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Three Ways to Promote Skills Development with Employees
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Establishing a meaningful skills measurement system to encourage employee growth and retention is attainable with these three proven best practices.

Continuous participation is the key to success for any employee skills improvement initiative. The challenges of keeping employees involved can prove daunting. Employees move. Roles change. New employees need to be introduced to company skills measurement resources. In addition, there is the challenge of working in an enterprise environment -- to take stock of employee skills across an enterprise, a company needs to facilitate employee participation in a skills measurement effort across multiple departments or project teams. Any one of these factors may prevent an employee from measuring his or her skills.

Taken together, the obstacles will almost certainly push a skills measurement initiative permanently on the "back burner," if it is left without an active strategy for ensuring continued employee participation. Successful skills measurement initiatives cannot be implemented on a "build it and they will come" basis. Fortunately, there are clear solutions to the participation issues. Consider the following measures when planning your skills inventory initiative, and the result will be a clear strategy for continuous participation that will prove instrumental to program success.

Establish and Communicate Clear Skills Requirements
When setting out the agenda for creating a skills inventory, clear goals are essential. Managers may establish benchmark levels for a variety of skills within their organizations. Alternatively, they may begin by focusing on one particular skill, as financial services leader Wells Fargo recently did with its advanced IT professionals -- all with an eye toward expanding their skills inventory program.

Whether you implement a skills inventory program one skill at a time or comprehensively (as in job role-defined skill sets), it is important to communicate skills requirements to participating employees. Employees may be assigned a core "track" of skills to measure based on their job roles, and then have access to additional assessments to pursue for their personal development goals.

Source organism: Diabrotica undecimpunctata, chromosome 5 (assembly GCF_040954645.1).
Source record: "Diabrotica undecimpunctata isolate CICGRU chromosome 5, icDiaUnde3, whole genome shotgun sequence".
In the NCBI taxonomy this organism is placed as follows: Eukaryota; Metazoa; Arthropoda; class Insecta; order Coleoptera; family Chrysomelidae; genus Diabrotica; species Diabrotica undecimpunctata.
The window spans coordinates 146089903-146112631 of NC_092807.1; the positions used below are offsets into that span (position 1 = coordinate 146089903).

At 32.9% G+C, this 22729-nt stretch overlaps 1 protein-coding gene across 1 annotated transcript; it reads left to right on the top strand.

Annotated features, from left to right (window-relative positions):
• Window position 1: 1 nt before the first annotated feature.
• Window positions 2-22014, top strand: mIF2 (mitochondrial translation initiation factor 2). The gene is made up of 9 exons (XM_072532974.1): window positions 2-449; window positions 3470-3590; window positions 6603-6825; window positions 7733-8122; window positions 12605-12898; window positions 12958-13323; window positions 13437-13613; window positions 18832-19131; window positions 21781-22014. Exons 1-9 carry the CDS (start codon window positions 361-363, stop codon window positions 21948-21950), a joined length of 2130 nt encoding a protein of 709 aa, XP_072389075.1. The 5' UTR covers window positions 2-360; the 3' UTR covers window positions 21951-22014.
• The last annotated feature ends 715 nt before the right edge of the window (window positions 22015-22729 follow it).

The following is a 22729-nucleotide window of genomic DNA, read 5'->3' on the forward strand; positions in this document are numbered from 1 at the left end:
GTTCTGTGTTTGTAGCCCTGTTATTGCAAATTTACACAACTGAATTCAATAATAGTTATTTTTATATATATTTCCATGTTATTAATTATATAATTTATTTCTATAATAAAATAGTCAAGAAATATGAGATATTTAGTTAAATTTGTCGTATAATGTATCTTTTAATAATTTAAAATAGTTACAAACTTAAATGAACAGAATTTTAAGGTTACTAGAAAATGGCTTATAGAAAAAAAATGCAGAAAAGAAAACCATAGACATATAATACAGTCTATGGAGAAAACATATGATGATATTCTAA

While assigning skills assessments to employees can ensure a basic level of participation, it is important to convey that skills measurement is a means toward achieving skills improvement. Scheduled periodic communication to each employee -- email or otherwise -- ultimately makes the difference between a skills measurement system that goes unused and a skills improvement program that yields continuous results.

Create Milestones for Continuous Development
Once an employee is involved in a skills initiative, the most important issue is to ensure that there is a direction for improvement. Whether that means achieving a certain assessment score in one skill, or developing and validating a new skill, a clear milestone for improvement will ensure continued participation.

A skills milestone can be as simple as a due date for completing an assessment. While giving an employee an assigned due date for an assessment does not guarantee ongoing skills improvement, it does encourage participation.

In the case of IBM, managers have used skills measurement milestones to serve as valuable points of feedback between widely spaced traditional employee milestones such as performance reviews and training events. (To learn more about IBM's skills initiative, see Vol. 1, Issue 1 July, 2002, in the publications section at

Recognize Achievement and Enhance Morale
This is one of the most important aspects of an effective skills inventory program. Recognition of achievement ensures that employees view skills measurement as a means for skills improvement, not as a source of anxiety. When it comes to maintaining participation, recognition can prove critical. But what constitutes valid recognition?

Perhaps the most compelling recognition comes from the objective skills assessment score. A test-taker can be recognized for achieving a percentile ranking against a complete global database of test-takers in a given subject area -- a powerful reinforcement for employees that excel. Other forms of recognition may be earned through above-average scores, certification of skills, personal high scores, or significant levels of improvement. In addition, managers can compare an online database of employee skills to a larger database of assessment results across an industry. While the employee cannot directly access the data to make this comparison, the skills measurement administrator can share results as with employees as needed.

How are companies rewarding their employees? Often, recognition is reward enough. In the case of Wells Fargo's advanced IT employees, little incentive was needed to promote participation. In other cases, rewards, certificates, or other forms of "honorable mention" serve as effective recognition tools.

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Originally published December 19, 2002 in Skills Measurement Report, Vol. 1, Issue 6